“I’m the one, I feel like with Lindor, that can do both — offensivel­y and defensivel­y — at a high level,” Correa said. “I always have the option of going to third base if it’s needed (for a team).”

Correa has not played a major league inning at third base. Barring an injury to Alex Bregman or Aledmys Diaz, he won’t this year, either. Correa’s place on the 2021 Astros is up the middle, turning double plays and shouting encouragem­ent to pitchers.

A consistent, injury-free season from Correa is mandatory for the team’s success. He hasn’t played more than 110 games in a 162-game season since 2016. He finished the 2020 regular season with a .709 OPS.

If not for his many injuries and baffling inconsiste­ncy, there would be no debate on the top available shortstop in 2021.

“I feel really healthy. I feel really strong,” Correa said. “My swing feels great. I figured out some things last year that helped me in the playoffs that are going to translate this year. I’m super confident going into the season with the team that we have. I feel really good.”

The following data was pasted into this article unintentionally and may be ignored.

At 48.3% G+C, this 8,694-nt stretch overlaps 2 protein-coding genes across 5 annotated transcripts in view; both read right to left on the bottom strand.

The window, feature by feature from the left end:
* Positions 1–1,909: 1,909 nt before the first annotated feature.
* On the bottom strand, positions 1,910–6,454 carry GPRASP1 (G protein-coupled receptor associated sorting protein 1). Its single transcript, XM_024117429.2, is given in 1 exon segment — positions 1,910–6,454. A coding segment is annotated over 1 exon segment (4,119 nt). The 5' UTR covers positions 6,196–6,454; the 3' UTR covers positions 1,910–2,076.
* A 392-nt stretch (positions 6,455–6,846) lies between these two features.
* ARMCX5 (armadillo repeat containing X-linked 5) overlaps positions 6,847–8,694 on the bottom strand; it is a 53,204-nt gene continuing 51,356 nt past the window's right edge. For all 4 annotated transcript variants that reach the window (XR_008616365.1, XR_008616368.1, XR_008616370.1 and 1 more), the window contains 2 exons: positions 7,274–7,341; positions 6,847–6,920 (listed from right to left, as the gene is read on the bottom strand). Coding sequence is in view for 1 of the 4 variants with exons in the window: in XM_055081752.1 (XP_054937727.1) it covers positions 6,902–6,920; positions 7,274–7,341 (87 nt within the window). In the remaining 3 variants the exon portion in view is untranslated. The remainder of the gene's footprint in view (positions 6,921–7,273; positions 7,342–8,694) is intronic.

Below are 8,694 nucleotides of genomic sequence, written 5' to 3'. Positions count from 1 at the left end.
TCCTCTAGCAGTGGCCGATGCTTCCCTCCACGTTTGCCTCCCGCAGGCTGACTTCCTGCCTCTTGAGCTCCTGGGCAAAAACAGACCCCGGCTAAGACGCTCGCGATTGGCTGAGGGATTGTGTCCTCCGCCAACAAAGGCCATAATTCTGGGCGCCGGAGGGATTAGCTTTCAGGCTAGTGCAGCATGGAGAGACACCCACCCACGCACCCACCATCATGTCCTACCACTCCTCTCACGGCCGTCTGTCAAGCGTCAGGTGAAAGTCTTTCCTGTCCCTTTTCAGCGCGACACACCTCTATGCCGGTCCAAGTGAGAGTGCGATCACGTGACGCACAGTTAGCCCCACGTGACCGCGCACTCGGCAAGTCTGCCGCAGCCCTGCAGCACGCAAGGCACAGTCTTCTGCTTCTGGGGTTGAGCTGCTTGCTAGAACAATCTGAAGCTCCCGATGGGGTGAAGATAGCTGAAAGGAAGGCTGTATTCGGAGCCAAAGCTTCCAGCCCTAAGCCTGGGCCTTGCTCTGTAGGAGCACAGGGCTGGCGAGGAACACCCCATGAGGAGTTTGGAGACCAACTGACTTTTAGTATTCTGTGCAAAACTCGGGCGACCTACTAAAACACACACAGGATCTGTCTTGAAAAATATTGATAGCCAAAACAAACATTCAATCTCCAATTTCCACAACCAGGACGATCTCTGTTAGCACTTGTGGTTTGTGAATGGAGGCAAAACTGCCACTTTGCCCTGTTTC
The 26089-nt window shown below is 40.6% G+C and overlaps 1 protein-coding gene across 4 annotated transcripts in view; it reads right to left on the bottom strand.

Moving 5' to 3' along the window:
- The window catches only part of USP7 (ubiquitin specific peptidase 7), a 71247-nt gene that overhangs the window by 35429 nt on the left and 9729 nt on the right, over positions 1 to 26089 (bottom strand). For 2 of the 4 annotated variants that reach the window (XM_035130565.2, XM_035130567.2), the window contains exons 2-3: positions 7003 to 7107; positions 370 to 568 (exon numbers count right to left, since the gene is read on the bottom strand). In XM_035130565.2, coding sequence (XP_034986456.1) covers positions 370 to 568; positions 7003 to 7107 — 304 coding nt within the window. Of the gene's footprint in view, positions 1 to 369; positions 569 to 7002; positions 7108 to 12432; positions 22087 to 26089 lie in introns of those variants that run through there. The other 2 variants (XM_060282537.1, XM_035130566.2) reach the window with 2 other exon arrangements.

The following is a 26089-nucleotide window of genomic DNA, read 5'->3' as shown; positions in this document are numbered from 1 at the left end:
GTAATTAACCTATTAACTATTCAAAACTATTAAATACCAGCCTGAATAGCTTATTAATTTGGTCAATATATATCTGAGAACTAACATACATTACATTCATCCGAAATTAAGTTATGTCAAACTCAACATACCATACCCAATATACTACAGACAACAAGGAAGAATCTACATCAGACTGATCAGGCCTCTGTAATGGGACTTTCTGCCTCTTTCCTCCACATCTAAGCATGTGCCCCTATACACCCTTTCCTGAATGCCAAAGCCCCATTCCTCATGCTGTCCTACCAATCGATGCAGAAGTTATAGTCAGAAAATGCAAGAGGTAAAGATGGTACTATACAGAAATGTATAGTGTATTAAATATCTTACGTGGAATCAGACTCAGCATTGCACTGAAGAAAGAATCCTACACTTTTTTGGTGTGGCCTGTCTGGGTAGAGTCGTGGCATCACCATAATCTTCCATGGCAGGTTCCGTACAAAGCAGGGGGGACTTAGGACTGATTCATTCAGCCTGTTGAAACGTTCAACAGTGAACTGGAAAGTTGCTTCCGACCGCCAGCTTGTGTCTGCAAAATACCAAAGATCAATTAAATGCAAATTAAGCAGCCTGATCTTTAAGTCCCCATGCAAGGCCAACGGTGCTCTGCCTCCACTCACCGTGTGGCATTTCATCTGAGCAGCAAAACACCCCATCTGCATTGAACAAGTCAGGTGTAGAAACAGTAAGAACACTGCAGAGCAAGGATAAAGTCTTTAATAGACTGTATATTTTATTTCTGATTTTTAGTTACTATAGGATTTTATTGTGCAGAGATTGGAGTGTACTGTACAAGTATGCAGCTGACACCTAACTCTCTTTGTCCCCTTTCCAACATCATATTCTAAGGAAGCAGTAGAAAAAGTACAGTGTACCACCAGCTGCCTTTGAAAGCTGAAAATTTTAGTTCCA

?? Photos by Karen Warren / Staff photograph­er ?? Star shortstop Carlos Correa, whose voice will carry the most weight in the Astros’ clubhouse, hugs hitting coach Troy Snitker during Monday’s first full-squad spring training workout for the team in Florida.
Photos by Karen Warren / Staff photograph­er Star shortstop Carlos Correa, whose voice will carry the most weight in the Astros’ clubhouse, hugs hitting coach Troy Snitker during Monday’s first full-squad spring training workout for the team in Florida.
 ??  ?? His neon orange long sleeves easily distinguis­hed Correa from the rest of his teammates during Monday’s practice.
His neon orange long sleeves easily distinguis­hed Correa from the rest of his teammates during Monday’s practice.
 ?? Karen Warren / Staff photograph­er ?? Slated to join a loaded crop of free-agent shortstops next winter, Carlos Correa, waiting for the batting cage Monday in West Palm Beach, Fla., says he would even play third base if needed.
Karen Warren / Staff photograph­er Slated to join a loaded crop of free-agent shortstops next winter, Carlos Correa, waiting for the batting cage Monday in West Palm Beach, Fla., says he would even play third base if needed.